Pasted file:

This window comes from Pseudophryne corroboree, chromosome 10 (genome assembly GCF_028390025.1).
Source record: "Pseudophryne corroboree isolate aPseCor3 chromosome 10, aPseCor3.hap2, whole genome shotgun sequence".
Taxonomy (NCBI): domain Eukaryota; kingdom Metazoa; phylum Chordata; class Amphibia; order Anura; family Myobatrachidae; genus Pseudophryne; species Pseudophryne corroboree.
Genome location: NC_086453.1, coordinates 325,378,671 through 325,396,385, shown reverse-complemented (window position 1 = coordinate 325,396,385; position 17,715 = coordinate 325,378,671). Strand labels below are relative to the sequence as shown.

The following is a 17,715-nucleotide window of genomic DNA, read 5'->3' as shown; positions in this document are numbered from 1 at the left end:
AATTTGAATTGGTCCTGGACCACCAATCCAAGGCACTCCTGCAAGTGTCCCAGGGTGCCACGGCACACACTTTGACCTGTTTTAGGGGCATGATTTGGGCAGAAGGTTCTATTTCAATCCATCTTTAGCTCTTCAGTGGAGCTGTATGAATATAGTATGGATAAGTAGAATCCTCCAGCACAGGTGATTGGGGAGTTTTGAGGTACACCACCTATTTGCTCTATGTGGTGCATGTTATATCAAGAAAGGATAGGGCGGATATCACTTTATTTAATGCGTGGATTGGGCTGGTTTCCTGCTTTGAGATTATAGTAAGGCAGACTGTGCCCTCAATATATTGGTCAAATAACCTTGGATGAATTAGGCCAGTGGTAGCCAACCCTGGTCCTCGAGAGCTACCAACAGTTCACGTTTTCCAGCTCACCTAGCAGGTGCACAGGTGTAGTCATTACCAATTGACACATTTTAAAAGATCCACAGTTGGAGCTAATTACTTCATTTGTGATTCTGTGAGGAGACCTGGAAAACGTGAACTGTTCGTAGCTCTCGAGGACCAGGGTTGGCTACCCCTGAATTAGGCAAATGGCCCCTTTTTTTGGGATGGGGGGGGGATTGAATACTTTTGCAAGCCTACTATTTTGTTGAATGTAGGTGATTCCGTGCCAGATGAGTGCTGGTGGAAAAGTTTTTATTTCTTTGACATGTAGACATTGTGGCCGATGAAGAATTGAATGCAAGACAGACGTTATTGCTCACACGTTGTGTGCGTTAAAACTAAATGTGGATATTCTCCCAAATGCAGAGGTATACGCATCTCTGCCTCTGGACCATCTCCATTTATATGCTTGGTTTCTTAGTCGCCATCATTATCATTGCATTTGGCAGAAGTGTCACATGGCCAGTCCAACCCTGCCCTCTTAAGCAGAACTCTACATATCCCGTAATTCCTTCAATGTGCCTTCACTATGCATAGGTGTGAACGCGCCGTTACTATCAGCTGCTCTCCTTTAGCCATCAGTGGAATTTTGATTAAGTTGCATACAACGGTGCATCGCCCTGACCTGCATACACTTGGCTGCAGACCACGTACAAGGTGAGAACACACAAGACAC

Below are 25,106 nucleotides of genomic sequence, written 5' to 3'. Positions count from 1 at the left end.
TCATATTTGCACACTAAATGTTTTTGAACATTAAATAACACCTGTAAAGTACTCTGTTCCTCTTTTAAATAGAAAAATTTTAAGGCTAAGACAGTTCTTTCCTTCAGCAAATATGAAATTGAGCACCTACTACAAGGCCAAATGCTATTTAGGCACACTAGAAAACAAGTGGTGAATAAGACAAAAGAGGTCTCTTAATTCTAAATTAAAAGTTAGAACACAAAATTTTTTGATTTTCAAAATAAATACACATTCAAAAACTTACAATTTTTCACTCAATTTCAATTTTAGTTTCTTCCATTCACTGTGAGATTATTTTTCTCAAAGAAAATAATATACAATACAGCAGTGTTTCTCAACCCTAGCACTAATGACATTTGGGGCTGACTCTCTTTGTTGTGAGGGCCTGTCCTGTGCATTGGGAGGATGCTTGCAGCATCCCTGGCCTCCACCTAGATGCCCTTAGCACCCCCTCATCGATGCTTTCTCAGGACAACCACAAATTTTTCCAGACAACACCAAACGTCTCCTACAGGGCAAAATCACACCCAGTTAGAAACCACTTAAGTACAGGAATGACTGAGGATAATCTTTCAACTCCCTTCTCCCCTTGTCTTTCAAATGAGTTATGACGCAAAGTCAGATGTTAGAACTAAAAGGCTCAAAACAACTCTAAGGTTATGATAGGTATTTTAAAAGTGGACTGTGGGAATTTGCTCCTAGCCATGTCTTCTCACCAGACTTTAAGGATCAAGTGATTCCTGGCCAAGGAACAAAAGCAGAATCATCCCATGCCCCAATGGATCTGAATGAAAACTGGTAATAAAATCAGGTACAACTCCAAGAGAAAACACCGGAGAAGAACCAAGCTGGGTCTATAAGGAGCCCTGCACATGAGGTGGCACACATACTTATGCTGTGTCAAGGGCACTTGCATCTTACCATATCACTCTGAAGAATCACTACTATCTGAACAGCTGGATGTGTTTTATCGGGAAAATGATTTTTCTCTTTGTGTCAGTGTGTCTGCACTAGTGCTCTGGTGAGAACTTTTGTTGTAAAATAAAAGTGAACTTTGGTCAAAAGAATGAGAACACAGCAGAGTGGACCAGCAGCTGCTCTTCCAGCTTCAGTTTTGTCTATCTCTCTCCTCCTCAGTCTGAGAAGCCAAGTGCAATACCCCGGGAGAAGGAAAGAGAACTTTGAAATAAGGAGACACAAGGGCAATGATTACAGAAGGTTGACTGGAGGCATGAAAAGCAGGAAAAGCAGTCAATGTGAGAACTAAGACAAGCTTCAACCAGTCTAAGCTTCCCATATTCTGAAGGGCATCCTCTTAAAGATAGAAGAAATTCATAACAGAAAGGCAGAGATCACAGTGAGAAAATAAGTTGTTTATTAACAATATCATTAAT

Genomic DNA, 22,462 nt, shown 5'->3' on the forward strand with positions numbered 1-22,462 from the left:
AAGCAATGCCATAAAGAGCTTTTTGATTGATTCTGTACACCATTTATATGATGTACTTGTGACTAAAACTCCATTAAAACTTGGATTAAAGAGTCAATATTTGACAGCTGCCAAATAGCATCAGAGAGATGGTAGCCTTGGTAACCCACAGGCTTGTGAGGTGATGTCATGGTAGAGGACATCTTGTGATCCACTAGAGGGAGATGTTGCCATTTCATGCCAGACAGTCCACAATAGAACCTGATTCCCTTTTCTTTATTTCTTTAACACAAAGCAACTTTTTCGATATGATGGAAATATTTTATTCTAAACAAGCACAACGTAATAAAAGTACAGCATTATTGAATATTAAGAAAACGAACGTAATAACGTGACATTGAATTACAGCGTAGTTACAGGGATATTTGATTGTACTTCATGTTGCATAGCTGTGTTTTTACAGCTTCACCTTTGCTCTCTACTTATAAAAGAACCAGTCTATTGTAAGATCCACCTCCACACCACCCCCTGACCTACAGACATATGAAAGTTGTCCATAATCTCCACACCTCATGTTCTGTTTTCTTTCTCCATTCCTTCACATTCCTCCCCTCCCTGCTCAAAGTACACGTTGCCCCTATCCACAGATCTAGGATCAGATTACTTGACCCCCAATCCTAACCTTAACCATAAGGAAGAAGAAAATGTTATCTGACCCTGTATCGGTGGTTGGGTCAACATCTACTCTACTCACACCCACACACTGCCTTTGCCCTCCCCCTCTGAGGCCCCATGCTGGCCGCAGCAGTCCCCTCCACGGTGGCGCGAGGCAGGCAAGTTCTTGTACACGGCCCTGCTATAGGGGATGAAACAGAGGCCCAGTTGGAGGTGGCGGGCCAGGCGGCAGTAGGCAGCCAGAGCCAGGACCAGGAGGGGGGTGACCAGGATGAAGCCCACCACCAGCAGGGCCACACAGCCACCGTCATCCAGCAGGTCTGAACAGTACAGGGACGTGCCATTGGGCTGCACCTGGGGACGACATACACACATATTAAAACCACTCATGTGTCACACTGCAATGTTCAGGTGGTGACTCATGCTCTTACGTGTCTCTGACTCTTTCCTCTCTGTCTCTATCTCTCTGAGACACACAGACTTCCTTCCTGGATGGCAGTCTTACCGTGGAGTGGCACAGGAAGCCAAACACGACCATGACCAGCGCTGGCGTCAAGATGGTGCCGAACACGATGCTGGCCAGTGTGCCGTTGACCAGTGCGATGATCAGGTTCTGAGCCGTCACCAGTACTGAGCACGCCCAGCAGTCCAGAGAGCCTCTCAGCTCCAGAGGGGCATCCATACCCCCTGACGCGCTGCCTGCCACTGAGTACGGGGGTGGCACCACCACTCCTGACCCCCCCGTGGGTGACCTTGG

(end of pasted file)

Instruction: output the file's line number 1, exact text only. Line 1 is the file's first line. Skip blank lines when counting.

This window comes from Pseudophryne corroboree, chromosome 10 (genome assembly GCF_028390025.1).